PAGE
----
Strengthening the prevention of HIV/AIDS-related oral disease: a global approach
Community Dentistry and Oral Epidemiology 2004; 32:399-401
Guest editorial: Dr Poul Erik Petersen, Chief, WHO Oral Health Programme
The HIV/AIDS epidemics are one of the greatest challenges ever to global well-being. Approximately 42 million people were infected with HIV by the end of 2002, and millions have already died of AIDS. Many more people are affected because their parents, other family members, friends and co-workers have died from AIDS or are infected with HIV. HIV/AIDS is the fastest growing threat to development today and the epidemic is particularly severe in Sub-Saharan Africa and Asia. National programmes, international organizations, civil society, communities and individuals have responded to the epidemic. The initial efforts were often weak and scattered as the full nature and scope of the threat were not comprehended. As the epidemic has progressed, understanding of the complex causes and effects has increased. The greatest challenge in responding to HIV/AIDS at present is ensuring that proven, gender sensitive strategies for prevention and care are widely implemented to a level where there will be significant impact on the epidemic.
Oral health services and professionals can contribute effectively to the early diagnosis, prevention and treatment of this disease. A number of studies have demonstrated that approximately 40–50% of HIV positive persons have oral fungal, bacterial or viral infections often occurring early in the course of the disease. Oral lesions strongly associated with HIV infection are pseudo-membranous oral candidiasis, oral hairy leukoplakia, HIV gingivitis and periodontitis, kaposi sarcoma, non-Hodgin lymphoma. Dry mouth as a result of decreased salivary flow rate may not only increase the risk of dental caries but further impact negatively on qualify of life because of difficulty in chewing, swallowing and tasting food.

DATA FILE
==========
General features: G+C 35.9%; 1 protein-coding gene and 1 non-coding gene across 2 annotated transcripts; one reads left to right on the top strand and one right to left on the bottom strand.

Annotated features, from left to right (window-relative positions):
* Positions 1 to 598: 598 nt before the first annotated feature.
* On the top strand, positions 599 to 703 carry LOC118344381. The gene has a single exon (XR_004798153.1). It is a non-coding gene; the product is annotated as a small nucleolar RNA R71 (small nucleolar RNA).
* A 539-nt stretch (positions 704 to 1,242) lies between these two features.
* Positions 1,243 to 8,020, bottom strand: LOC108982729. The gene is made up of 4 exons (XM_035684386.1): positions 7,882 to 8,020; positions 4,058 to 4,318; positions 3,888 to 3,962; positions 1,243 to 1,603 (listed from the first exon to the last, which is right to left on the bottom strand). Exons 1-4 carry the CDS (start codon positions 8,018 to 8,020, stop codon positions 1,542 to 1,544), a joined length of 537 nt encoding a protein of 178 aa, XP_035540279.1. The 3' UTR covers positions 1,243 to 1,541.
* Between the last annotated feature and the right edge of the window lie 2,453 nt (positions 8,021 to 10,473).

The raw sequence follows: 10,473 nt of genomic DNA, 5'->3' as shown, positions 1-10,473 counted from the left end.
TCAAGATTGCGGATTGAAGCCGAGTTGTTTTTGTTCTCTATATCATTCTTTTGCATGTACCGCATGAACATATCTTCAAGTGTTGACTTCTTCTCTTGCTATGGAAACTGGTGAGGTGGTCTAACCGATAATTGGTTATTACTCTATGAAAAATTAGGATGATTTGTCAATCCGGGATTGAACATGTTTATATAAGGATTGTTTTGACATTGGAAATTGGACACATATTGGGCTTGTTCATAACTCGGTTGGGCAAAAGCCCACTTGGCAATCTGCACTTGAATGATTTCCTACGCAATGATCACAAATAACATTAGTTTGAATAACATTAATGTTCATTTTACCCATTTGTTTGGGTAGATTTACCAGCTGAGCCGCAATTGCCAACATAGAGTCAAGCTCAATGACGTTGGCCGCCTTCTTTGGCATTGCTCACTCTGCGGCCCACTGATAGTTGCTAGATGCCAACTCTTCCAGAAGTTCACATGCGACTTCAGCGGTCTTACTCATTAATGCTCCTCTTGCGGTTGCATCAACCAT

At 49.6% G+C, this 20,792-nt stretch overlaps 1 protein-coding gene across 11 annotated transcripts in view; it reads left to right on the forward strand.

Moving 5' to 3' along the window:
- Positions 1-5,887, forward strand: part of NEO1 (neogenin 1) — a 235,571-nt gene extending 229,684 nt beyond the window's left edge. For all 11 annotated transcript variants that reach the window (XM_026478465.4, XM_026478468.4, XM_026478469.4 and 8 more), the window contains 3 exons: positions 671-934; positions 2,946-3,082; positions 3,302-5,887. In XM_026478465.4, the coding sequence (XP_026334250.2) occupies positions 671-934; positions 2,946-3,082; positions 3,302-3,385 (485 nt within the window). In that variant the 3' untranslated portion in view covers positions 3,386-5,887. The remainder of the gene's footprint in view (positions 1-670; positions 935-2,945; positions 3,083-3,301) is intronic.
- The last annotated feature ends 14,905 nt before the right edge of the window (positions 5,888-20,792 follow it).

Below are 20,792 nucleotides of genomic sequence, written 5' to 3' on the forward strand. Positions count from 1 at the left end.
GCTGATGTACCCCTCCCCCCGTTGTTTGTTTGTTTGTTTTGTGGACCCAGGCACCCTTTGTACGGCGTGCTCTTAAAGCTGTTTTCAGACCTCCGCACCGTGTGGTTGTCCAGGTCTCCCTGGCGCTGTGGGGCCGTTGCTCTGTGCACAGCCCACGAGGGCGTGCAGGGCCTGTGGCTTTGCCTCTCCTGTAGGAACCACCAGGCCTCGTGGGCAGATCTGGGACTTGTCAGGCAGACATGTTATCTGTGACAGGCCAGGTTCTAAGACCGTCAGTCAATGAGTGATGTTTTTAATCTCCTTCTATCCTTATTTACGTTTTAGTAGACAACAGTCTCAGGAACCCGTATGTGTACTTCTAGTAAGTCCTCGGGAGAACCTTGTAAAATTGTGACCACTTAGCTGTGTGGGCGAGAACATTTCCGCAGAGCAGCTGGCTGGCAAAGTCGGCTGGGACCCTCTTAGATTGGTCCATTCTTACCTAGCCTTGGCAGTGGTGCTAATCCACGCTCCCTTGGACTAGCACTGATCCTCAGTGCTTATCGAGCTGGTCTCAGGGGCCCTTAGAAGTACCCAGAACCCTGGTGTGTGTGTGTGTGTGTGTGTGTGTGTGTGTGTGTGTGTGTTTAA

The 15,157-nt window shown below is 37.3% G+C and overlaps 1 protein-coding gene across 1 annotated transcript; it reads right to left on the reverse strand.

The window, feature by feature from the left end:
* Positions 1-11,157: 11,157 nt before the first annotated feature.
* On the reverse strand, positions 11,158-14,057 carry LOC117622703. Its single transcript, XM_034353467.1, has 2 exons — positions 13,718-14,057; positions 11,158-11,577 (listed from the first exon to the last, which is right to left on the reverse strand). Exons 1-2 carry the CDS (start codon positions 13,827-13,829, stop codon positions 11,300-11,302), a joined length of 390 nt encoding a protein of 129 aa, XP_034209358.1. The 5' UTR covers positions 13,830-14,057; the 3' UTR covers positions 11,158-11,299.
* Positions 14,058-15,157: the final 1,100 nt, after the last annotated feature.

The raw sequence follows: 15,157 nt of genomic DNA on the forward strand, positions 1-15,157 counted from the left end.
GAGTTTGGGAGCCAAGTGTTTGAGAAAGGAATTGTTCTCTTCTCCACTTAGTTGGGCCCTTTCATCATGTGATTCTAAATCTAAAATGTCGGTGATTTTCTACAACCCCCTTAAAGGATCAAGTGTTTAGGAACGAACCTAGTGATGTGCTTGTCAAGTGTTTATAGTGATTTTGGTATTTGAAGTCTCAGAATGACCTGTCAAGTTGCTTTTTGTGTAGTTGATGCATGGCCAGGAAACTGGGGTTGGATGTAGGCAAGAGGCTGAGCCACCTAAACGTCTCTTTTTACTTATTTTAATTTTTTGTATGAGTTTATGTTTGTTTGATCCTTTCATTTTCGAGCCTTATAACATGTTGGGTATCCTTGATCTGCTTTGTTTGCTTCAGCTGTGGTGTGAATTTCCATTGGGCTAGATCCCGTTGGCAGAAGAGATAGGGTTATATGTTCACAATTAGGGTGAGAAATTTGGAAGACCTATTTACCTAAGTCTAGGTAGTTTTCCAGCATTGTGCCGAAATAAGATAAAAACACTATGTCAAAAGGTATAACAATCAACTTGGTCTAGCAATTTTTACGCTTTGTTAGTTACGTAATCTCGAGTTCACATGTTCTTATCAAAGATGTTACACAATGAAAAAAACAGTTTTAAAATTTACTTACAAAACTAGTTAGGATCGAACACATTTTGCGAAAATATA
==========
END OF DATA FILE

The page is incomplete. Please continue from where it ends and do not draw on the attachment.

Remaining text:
The World Health Organization (WHO) has worked for control of HIV/AIDS-related oral conditions through several activities. The WHO Oral Health Programme has prepared a guide (1) which is intended to provide a systematic approach to the implementation of epidemiological studies of oral conditions associated with HIV infection; to provide guidelines for the collection, analysis, reporting and dissemination of data from such studies, and to facilitate comparison of findings from different studies. It aims also to encourage oral health personnel and public health practitioners to make oral health status an integral part of optimum case management and introduction of surveillance activities of oral diseases associated with HIV infection.
Recently, WHO analysed the global burden of oral disease and outlined the strategy and approaches to improved oral health in the 21st century. According to the World Oral Health Report 2003 (2) priority is given to effective prevention of oral manifestations of HIV/AIDS through additional actions. These actions are integral components of WHO and joint United Nations global programmes for control of HIV/AIDS (3–5).